Rosa Berlusconi, nee Bossi (Silvio Berlusconi): Following the loss of her mother when she was 16, it fell to her to run the household and raise her brothers. Later when her husband fled to Switzerland during the war, she worked at Pirelli in order to support the family.
Andrée Sarkozy, nee Mallah (Nicolas Sarkozy): After her husband walked out on Andree and their three children, she divorced him bringing up her three sons on her own. She trained as a lawyer, getting up at dawn to study before her boys woke.
Margaret Harper, née Johnston (Stephen Harper): Stephen Harper was the eldest of three sons.
Kazuko Aso (Taro Aso): Kazuko Aso is the daughter of Prime Minister Yoshida Shigeru who governed Japan through most of the period of U.S. occupation of the Japanese islands, serving as Japan’s first lady.
Herlind Merkel, nee Jentzsch (Angela Merkel): A teacher
Yulia Veniaminovna Medvedeva, née Shaposhnikova (Dmitry Medvedev): A former university Professor
WRA launches Atlas of Birth in time for G8
During the week of the G8 meetings in Italy, the White Ribbon Alliance is launching the Atlas of Birth, including a new publication and a short animated film Birth and Death to highlight the scandalous lack of attention to how many women still die giving birth around the world.
Maternal death is the greatest health inequity of the 21st Century. Every minute, someone’s mother, sister, wife or friend dies needlessly giving birth. That adds up to half a million women a year.
It remains a global disgrace that more women in the developing world die through becoming pregnant than from any other cause. Yet we know what to do to stop this. We’ve tried it. It works. Even in countries usually considered ‘poor.’
The answer is – many more trained health workers. The G8 have promised to take action. As yet, they haven’t. Let’s hold them to their promises.
Birth and Death is part of the White Ribbon Alliance Atlas of Birth project, in collaboration with GHP3 (University of Southampton) and Immpact (University of Aberdeen), July 2009.
WHITE RIBBON ALLIANCE FOR SAFE MOTHERHOOD
14.3 Million Midwives, Nurses and Doctors Demand Action on Maternal Deaths at July G8 Summit
In an unprecedented move today, millions of midwives, nurses and doctors across the world delivered a message to G8 leaders to take urgent action to prevent women dying needlessly in pregnancy and childbirth.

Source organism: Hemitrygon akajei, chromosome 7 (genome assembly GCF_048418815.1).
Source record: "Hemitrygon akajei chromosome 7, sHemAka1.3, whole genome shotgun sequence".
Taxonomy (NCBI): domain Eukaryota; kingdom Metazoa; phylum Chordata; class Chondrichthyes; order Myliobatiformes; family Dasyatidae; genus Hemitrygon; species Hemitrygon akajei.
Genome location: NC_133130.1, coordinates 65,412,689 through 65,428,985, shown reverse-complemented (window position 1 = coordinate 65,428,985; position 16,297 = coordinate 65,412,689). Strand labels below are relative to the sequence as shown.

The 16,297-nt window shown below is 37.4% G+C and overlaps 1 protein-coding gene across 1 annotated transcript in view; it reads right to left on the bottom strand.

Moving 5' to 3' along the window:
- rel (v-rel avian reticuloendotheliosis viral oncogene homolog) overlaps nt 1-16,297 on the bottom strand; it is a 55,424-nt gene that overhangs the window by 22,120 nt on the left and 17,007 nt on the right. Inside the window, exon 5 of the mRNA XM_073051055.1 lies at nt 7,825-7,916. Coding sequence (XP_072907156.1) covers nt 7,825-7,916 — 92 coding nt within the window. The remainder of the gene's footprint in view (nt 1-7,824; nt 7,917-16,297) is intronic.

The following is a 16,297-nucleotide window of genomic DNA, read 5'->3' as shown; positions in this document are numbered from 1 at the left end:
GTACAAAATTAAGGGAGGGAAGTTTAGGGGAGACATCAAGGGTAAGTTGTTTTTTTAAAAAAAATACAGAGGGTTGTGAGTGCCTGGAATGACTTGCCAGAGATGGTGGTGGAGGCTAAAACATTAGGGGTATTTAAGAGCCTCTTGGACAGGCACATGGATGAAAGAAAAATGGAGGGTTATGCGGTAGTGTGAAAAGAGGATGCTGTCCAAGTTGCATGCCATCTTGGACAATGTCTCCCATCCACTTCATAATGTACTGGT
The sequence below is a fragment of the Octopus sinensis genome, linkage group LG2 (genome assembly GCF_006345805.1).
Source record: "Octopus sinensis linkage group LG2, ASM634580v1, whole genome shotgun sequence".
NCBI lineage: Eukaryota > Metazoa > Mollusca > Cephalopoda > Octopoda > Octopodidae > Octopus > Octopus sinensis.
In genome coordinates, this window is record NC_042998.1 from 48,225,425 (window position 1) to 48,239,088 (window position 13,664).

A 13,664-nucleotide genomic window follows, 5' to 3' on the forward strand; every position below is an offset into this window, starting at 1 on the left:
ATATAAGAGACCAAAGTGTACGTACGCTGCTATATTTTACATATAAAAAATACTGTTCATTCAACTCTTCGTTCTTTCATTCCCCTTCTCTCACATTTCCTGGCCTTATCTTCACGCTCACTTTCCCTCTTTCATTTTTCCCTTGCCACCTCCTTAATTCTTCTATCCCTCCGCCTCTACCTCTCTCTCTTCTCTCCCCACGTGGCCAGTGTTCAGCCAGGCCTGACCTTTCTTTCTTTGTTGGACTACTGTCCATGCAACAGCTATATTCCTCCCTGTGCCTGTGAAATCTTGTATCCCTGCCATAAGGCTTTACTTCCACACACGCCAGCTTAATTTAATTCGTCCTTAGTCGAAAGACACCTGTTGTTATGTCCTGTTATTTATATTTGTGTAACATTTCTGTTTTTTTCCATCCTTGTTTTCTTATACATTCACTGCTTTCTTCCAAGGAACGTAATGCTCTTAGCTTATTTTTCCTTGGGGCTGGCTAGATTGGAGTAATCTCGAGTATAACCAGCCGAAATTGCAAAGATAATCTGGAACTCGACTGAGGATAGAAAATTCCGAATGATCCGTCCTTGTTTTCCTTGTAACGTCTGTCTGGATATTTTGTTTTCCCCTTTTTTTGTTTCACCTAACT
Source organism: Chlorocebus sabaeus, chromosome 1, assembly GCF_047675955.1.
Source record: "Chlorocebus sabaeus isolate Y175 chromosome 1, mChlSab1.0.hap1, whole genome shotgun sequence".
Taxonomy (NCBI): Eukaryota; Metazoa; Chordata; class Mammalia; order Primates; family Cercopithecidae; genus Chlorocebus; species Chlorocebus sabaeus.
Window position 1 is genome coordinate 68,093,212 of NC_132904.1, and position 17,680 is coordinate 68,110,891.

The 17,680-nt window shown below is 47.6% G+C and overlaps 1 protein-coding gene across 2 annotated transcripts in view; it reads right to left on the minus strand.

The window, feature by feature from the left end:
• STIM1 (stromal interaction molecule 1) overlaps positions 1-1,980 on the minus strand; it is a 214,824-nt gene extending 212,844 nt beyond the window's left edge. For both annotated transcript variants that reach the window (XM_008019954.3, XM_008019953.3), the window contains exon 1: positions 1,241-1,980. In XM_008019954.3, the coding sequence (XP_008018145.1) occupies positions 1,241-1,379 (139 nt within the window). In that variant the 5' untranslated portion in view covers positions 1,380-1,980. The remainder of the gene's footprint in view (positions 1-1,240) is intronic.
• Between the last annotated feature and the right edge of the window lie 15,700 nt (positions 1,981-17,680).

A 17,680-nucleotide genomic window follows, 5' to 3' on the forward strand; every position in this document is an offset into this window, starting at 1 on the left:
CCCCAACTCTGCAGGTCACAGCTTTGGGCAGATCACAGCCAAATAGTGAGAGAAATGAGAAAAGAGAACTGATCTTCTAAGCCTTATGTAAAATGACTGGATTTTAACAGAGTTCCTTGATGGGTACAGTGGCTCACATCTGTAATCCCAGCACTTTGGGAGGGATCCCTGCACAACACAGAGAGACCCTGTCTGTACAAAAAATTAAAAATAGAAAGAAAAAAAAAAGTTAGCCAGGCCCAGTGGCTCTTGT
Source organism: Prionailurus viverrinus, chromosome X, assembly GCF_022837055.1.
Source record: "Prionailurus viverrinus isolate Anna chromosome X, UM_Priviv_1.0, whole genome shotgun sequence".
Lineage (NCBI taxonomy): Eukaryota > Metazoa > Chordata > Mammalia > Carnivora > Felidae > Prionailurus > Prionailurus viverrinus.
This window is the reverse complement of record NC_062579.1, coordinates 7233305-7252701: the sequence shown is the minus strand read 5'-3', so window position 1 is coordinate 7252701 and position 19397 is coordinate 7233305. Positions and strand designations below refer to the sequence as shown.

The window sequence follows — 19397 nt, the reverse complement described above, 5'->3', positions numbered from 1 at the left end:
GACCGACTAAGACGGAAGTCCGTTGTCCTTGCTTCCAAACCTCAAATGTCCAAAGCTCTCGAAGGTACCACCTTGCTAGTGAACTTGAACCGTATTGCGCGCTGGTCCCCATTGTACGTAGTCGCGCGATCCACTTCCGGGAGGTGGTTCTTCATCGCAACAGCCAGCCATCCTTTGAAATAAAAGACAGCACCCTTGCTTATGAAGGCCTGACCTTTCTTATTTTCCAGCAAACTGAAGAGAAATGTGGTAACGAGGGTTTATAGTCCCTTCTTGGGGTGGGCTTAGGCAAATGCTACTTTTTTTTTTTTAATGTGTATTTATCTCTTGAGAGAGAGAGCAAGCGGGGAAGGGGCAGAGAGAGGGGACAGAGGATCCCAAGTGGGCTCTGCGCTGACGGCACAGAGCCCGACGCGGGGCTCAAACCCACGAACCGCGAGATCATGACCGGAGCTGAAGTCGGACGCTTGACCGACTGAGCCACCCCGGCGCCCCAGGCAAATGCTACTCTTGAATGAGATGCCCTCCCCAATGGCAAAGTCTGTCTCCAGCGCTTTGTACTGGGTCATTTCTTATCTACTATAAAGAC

With more than half a million maternal deaths every year, health workers have joined forces to ask world leaders to put the issue of maternal mortality at the top of the agenda at next month’s G8 Summit.
Later this week there will be coordinated action in Rome, Berlin, Paris, Tokyo and Washington, where midwives, nurses, doctors and celebrity supporters of the White Ribbon Alliance for Safe Motherhood will present a global petition to Heads of State. This unprecedented mass action is designed to put maximum pressure on G8 leaders in the run up to their next Summit in Italy.
The petition representing 14.3 million midwives, nurses and doctors asks G8 leaders to deliver the extra $10 billion per year to provide the health workers and health systems needed to meet the Millennium Development Goal which commits to cutting maternal mortality by 75% by 2015.
Today in London Bill Nighy, celebrity supporter of the White Ribbon Alliance will visit Downing Street with midwives and doctors to present the petition to the Prime Minister, Gordon Brown MP.
Speaking today, Bill said: “Since last year’s G8 summit there has been no real progress. It’s a scandal that in many countries at least half of all women give birth alone or with no skilled midwife, nurse or doctor to help. As a result, every single minute of every single day a woman dies needlessly in pregnancy and childbirth.”
Gwen Chitundu; a midwife from Zambia has worked in Botswana and Somalia. Today she said: “Families in the developing world say goodbye to mothers and sisters as they go into labour knowing that all too often, a pregnant woman has one foot in the grave. But this can change. We have the knowledge and the skills to deliver – we just need the political will and resources to support us. We want the G8 leaders to make history, on behalf of women everywhere.”
Brigid McConville speaking on behalf of the WRA in the UK: “Women are the keystones of every community, and the key to all development. We must have urgent and sustained investment in health workers to end this terrible and unnecessary waste of life.”
Despite the target set to cut maternal deaths, mortality rates are now even higher than in 2000 with as many as one in six mothers in parts of Africa dying from complications arising in pregnancy or childbirth.
About the White Ribbon Alliance
White Ribbon Alliance is a global movement spanning 140 countries with members from all walks of life raising awareness of this neglected issue and pressing for urgent change. WRA works with governments around the world to make women’s survival in childbirth a priority. http://www.whiteribbonalliance.org
For further information, please contact:
Rachel Dufton on [email protected] / 07739 874 401
Sue Jacobs: [email protected] / 0207 312 3467
Brigid McConville: [email protected] / 0207 922 7797
Ruth Allan: [email protected] / 0797 008 3166
Jo Cox: [email protected] / 07710317236
Deb Clark: [email protected]/ 202‐679‐2399